Seattle community service officers to help with service-related calls, freeing up cops
There’s been much talk about reforms at the Seattle Police Department, and one of those changes is the idea of using community service officers (CSOs). These officers are civilians and are not armed, and are meant to handle specific types of calls. What does the SPD hope to achieve with CSOs? Sergeant Kevin Nelson joined KIRO Radio’s Gee and Ursula Show to discuss.
“The program went away in about 2004 because of a funding issue,” Nelson said. “So it was a very popular program back at that time. It was strongly supported by the community and the department. Officers really relied on the CSOs at that point in time to do some work to kind of supplement some of the field work that was actually happening back at that time.”
“Just a quick example of some of the things they used to do that they no longer do: They used to assist with juvenile runaways, they used to take stolen bicycle reports, you know, some of those low-level offenses and crimes that would tie officers up,” Nelson explained. “They used to do those things in the past.”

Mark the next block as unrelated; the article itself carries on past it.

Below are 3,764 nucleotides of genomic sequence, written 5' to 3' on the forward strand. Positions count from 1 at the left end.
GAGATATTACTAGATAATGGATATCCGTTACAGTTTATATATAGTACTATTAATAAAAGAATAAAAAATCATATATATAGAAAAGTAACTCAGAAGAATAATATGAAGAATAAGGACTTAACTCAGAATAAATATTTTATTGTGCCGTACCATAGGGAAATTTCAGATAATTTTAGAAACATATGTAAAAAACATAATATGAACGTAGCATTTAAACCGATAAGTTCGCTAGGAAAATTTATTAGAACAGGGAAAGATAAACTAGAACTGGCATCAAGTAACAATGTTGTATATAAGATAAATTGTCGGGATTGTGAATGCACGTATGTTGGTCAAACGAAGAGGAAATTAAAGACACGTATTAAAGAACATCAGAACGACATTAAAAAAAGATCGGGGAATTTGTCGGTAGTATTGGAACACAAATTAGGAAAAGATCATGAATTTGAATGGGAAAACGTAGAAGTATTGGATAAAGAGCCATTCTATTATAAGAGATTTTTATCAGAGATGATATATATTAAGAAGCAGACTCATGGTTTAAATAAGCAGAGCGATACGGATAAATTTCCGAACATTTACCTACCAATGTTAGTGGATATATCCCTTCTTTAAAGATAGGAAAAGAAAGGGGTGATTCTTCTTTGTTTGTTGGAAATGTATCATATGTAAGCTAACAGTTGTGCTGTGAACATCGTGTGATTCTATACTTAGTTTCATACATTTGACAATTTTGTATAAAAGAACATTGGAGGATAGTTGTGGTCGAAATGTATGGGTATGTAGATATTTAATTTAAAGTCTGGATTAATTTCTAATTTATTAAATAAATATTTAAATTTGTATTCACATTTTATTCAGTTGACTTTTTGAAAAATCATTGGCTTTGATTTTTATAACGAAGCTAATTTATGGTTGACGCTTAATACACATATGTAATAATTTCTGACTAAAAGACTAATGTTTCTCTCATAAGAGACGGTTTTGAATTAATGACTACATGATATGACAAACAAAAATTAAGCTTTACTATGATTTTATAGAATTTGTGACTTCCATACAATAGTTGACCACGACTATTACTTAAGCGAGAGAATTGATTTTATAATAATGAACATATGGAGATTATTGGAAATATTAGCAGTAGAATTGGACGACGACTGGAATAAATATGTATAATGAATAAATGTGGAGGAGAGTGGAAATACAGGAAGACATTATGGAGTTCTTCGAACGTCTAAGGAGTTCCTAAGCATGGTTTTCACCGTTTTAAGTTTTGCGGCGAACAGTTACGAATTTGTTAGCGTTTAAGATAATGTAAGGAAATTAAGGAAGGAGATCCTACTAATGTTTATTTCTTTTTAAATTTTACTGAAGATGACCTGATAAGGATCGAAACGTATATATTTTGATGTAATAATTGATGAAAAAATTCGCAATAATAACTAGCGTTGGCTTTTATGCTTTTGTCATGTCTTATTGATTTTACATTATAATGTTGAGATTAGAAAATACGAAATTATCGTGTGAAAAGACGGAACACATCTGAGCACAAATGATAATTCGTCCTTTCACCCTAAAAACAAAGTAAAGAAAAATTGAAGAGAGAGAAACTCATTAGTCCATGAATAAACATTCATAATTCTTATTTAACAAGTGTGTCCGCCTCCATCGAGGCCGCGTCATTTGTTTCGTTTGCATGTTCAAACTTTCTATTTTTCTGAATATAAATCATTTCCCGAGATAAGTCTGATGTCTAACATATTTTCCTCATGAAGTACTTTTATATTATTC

The 2020 version of the CSO program is slightly different, but the drive is the same in helping officers and doing community outreach.
“So fast forward to 2020. We have approximately 13 total CSOs with two supervisors, and the nature of this job is to do community outreach, youth engagement, and diverting those citizens, the community members, to services that they need when there’s a gap,” Nelson said.
Officers are sometimes not able to handle certain types of calls to the fullest extent when they have pending 911 or other priority calls. That’s where community service officers come in.
“When I talk about there’s a ‘gap in services,’ there’s often times where a police officer actually arrives at the scene and the needs of the community member may be totally social service related. Say, for instance, that they’re cold or hungry. There’s very little that officers can do sometimes when they have pending 911 calls or priority one calls pending,” he said.
“So what the [community service] officers are able to do is fill that gap, and officers can call them to that scene,” he added. “And they can provide the community member with either food, service, clothes, shelter, if we have that available. So we’re service connectors. That’s what the CSOs are actually doing.”
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